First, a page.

Seen as further damaging chances of recovery

Latha Venkataraman

Mumbai, March 15

Yet another outbreak of avian influenza, this time at Jalgaon in Maharashtra, has come as a dampener to the poultry industry, which was getting back on track after a major crisis.

"This outbreak could further damage our chances of recovery," said Mr Bharat Tandon, Chairman, Compound Live Stock Feed Manufacturers Association of India. "We have to learn to live with it," he said.

The losses to the entire industry after the first outbreak of avian influenza would be Rs 4,000-5,000 crore.

Following the first outbreak of avian influenza, retail sales of poultry products are yet to pick up even as institutional sales have commenced. "The defence services, railways and airlines have put back chicken on their menu but unless retail sales pick up, profit margins would remain severely under pressure for the industry," said Mr Tandon.

"The industry is just about on the road to recovery though prices have not picked up," said an official of Venkateshwara Group.

Retail sales of poultry products account for the bulk of sales, though institutional sales have helped an improvement in offtake to a certain extent.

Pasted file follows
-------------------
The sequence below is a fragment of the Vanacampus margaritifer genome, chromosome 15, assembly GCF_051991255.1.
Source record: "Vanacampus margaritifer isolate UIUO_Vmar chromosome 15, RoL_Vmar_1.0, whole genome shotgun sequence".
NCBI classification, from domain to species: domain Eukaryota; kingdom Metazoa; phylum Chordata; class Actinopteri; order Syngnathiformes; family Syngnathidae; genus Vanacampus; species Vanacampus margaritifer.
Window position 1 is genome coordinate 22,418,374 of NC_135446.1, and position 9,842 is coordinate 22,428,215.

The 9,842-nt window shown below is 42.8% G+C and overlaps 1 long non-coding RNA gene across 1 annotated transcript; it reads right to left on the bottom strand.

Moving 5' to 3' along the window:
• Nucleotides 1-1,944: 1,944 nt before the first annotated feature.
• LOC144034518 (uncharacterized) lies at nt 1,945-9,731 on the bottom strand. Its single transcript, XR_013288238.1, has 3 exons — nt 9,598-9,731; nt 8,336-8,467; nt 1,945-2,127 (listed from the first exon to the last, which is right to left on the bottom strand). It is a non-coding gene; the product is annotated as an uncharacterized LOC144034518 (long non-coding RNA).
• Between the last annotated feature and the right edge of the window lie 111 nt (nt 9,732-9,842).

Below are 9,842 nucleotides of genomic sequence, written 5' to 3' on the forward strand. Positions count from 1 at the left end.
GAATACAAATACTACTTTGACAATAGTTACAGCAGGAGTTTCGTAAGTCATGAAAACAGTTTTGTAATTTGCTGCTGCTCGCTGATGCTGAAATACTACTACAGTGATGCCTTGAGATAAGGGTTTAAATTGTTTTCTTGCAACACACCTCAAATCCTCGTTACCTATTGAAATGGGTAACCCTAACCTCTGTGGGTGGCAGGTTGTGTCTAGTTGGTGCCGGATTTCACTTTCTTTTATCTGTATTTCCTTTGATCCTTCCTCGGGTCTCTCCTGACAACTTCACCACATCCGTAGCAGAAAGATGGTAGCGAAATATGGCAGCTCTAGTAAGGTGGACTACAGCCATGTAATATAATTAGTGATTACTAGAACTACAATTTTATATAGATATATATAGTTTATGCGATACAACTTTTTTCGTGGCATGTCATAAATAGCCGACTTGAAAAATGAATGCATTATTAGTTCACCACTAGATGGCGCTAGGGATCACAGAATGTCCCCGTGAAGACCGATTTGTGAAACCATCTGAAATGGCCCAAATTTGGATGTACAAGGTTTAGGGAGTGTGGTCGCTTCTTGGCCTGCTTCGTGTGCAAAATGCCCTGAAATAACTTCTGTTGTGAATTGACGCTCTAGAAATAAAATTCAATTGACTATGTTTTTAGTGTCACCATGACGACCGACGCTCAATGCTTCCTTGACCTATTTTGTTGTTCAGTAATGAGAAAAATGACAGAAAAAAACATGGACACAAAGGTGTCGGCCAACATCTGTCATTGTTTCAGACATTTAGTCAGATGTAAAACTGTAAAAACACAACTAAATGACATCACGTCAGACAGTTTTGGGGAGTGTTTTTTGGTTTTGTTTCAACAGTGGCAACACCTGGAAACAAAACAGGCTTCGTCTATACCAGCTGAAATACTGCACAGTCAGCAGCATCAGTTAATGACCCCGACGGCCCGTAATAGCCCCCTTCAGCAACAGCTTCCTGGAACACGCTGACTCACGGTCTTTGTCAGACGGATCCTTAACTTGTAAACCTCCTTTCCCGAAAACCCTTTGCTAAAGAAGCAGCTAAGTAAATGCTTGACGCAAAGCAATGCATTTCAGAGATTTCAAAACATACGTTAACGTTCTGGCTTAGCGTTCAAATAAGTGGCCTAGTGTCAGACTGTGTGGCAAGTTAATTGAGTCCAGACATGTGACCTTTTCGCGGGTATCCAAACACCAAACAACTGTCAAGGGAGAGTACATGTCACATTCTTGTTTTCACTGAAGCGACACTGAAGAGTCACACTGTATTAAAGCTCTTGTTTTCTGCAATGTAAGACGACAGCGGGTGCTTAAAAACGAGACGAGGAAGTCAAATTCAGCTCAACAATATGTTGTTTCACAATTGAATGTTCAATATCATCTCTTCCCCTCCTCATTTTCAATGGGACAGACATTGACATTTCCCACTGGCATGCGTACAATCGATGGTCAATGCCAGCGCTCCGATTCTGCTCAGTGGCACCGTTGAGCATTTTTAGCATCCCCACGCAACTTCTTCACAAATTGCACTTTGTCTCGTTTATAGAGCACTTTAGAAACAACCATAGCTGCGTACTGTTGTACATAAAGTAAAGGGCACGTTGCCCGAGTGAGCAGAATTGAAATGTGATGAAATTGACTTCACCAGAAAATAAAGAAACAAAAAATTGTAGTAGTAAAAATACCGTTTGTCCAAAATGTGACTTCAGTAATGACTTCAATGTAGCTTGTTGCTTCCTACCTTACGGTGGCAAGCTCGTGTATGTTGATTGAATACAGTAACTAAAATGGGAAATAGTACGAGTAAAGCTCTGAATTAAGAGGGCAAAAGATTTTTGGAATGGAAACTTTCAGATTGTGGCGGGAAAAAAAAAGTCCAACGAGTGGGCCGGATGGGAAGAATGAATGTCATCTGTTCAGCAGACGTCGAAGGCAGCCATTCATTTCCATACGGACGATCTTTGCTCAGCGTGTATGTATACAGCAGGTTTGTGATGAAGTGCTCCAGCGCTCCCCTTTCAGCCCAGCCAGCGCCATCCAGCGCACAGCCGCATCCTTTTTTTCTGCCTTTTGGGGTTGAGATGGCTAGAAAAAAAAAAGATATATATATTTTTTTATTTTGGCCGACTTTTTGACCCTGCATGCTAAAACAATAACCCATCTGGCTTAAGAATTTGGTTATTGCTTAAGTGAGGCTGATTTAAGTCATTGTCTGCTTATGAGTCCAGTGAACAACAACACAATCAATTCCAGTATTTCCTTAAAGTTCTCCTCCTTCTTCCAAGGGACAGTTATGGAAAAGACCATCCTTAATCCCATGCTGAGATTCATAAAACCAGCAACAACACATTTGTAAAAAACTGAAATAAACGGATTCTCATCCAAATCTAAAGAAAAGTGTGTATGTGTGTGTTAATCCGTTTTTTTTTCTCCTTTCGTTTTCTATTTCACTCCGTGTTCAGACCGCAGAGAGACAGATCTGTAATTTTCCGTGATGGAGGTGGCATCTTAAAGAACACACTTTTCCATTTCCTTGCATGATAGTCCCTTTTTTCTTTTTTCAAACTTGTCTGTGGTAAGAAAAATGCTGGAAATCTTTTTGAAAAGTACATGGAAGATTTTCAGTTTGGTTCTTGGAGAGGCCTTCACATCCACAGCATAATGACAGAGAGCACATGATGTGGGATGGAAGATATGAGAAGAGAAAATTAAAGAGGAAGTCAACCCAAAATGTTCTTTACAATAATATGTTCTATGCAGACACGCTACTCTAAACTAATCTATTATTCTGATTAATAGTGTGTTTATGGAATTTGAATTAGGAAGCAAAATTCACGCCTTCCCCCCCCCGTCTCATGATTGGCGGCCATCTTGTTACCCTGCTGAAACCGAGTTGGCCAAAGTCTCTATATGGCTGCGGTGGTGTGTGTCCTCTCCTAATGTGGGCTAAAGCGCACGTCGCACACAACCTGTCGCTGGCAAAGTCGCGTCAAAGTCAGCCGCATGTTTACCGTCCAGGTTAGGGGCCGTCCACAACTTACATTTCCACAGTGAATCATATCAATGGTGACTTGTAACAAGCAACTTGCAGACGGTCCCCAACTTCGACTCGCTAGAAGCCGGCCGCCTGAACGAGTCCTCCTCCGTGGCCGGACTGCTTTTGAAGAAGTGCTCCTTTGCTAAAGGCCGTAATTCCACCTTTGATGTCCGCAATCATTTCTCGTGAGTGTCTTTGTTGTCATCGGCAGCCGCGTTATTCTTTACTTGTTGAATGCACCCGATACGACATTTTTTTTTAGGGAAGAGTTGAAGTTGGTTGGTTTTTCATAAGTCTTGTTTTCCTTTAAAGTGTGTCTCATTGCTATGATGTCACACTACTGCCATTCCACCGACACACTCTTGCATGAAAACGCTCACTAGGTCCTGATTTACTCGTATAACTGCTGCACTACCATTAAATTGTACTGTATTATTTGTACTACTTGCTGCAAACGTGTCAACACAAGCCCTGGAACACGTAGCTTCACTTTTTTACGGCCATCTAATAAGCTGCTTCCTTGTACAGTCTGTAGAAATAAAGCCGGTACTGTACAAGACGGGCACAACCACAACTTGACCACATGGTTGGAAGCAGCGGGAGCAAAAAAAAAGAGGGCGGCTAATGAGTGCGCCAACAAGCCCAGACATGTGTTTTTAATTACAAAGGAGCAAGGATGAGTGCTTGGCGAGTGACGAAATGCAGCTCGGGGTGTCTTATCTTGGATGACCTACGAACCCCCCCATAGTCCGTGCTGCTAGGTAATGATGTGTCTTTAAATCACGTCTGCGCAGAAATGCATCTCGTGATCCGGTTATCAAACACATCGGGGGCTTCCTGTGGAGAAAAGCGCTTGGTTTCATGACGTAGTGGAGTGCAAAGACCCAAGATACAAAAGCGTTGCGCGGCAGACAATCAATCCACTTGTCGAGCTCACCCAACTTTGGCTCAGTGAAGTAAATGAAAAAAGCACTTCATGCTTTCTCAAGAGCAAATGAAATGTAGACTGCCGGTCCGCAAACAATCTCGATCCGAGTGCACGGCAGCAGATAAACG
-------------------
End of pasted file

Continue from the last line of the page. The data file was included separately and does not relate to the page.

"The poultry industry has been severely impacted by the outbreak of the avian influenza. Many of the small farmers would be hit badly as they have not been able to cover their cost of production," said Mr Tandon. The bigger farms may be able to edge back as volumes help where margins are thin.

Prices, which had fallen as much as 40-50 per cent, have edged up but are still far from their normal prices. "With this Jalgaon episode, prices could fall," Mr Tandon said. As Jalgaon is not a high-density area, chances of the disease spreading could be low.

Educating farmers

Meanwhile, the poultry industry is stepping up efforts to educate farmers on bio-security measures.Faced with bleak prospects, following the outbreak of avian influenza, farmers, including those involved in backyard poultry, are being forced to take bio-security measures seriously, industry representatives said. The big poultry firms are asking their farmers to step up bio-security measures, Mr Tandon said.Although the industry claims that bio-security measures have been implemented quite stringently, at the field level there are indications that the birds are kept in unhygienic conditions that could lead to spread of diseases.However, there has been no transmission of the flu to humans so far, said Dr Vijay Satbir Singh, Secretary, Public Health Department, Maharashtra Government.

(This article was published in the Business Line print edition dated March 16, 2006)
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